“With Tier 1 and 2 the model is, except for larger implementations, to deliver through a partner model. The advantage of this is that you have choice. If the partner you are working with does not have the specific industry knowledge you need, or you simply do not get on with the other party, then you can find someone else and not have to ditch the current ERP project.
“On the other hand, it is more likely going to be a more expensive option and you will have very little, if any influence on the vendor. This doesn’t necessarily matter as the software should be expansive enough to meet your needs – and if you do require something unique or bespoke, you’ll likely be able to find a partner that can develop a custom solution that will work within your ERP system.”
Cloud software and computing have experienced a great boom over the last few years. The flexibility provided by the Cloud, gives users more options in how to utilise and make the most of this specific type of software. Of course, this applies to ERP too. But how can on-premise or Cloud ERP systems help a business? Martin explains:
“Traditionally, businesses had to invest in lots of hardware and an environment to keep their systems within. This is an example of an ‘on premise’ system. The software would sit in this hardware, while being patched and maintained by your own people. When software upgrades come along, you have to consider the customisations your system may have had. Sometimes these customisations might prevent you from moving to a better version. There are some businesses that are still running software from 20 years ago because they are stuck in a customisation cul-de-sac.
“Nowadays the preferred provision model is to deliver ‘in the cloud’ systems. What this means is that someone else provides the servers and the environment they live in – you are simply renting it from them.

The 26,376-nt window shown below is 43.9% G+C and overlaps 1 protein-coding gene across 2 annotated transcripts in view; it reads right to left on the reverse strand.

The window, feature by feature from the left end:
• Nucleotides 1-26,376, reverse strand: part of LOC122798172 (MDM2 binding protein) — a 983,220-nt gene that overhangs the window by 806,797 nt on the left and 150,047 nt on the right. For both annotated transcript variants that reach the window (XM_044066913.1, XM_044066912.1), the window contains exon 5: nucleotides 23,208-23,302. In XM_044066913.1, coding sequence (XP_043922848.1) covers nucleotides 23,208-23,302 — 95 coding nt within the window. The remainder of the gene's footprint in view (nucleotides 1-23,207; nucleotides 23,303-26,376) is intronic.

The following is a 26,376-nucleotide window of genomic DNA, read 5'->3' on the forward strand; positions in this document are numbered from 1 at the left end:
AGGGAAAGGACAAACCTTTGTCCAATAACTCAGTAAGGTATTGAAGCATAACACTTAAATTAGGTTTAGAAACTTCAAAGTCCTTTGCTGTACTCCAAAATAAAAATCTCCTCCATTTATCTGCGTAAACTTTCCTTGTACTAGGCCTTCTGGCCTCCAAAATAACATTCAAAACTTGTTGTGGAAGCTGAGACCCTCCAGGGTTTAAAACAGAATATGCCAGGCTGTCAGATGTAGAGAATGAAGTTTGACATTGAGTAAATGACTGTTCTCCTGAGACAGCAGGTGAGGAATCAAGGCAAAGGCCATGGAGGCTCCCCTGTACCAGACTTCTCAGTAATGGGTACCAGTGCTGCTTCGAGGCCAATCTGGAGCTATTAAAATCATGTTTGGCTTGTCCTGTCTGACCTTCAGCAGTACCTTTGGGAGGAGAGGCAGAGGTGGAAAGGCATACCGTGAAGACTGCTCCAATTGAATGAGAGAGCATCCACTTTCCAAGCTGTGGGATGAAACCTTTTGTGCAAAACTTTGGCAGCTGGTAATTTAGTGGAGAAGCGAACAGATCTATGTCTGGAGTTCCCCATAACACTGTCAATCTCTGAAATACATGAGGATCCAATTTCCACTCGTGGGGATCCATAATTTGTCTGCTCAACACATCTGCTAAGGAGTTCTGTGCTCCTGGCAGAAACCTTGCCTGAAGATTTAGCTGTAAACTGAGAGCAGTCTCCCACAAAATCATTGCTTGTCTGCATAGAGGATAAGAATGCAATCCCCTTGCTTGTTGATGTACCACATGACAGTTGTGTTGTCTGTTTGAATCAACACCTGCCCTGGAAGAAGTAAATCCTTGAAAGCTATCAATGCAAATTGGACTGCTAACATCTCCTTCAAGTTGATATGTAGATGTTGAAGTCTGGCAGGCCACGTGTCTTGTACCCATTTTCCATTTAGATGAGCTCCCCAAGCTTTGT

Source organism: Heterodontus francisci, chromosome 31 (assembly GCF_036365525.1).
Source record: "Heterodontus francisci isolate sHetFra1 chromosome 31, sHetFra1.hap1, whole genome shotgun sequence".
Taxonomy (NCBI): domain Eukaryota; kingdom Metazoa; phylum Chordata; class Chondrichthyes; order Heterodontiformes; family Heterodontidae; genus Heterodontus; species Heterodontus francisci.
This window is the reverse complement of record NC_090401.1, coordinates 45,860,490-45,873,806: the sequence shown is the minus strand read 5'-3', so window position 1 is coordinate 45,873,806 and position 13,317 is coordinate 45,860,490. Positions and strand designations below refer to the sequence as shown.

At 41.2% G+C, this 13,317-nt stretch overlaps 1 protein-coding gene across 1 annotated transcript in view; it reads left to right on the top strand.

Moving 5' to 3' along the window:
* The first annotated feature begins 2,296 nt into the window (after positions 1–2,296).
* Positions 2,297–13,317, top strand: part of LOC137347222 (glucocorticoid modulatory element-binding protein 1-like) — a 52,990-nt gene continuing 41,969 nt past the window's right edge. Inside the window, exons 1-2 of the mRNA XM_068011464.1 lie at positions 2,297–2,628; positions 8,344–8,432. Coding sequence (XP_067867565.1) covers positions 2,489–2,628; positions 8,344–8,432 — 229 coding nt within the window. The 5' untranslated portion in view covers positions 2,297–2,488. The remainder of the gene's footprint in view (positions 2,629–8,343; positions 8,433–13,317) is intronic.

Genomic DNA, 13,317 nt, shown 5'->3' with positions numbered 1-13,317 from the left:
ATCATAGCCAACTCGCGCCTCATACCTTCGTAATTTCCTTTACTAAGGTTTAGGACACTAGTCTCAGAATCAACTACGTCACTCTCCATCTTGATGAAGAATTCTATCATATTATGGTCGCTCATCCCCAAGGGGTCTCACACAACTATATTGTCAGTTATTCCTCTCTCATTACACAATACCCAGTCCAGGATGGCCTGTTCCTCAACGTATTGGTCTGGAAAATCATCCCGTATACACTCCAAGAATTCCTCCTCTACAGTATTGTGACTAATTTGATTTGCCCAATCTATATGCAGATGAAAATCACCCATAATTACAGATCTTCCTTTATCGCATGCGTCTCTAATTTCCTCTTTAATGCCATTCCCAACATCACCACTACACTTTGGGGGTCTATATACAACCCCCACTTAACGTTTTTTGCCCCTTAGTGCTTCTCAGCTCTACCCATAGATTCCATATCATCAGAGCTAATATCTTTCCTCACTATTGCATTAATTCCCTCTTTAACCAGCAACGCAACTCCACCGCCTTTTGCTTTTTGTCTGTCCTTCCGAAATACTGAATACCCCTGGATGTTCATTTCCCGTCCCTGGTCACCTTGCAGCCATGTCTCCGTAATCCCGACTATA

“The implications of this are varied. In the ‘traditional’ model you’d buy your hardware and licences up front, through capital expenditure. You’d then be charged an annual maintenance fee, usually in the region of 20% of the licence cost, which would give you support and access to future releases. The benefit is that you would fix your costs for the next three to five years.
“Some downsides were that if you wanted to downscale you’d still own kit and licences for the original implementation size. If you decided to upscale, you’d have to make another investment. It is worth noting that in this model the ability to look after your computer environment is critical. Interestingly, for single site organisations, connectivity was not a major concern – if you couldn’t connect to the internet, you could probably still run your business – you still had access internally to your systems.
“With the Cloud ERP model, licencing typically means that you pay a single monthly fee per user. This allows the model to be scalable – you can increase the number of users and decrease the number of users, and the pricing will alter accordingly. For businesses that are ambitious, the ability to add users as they grow is excellent, while for those that work in volatile economic environments, as many are doing nowadays, the opportunity to scale down could prove to be useful.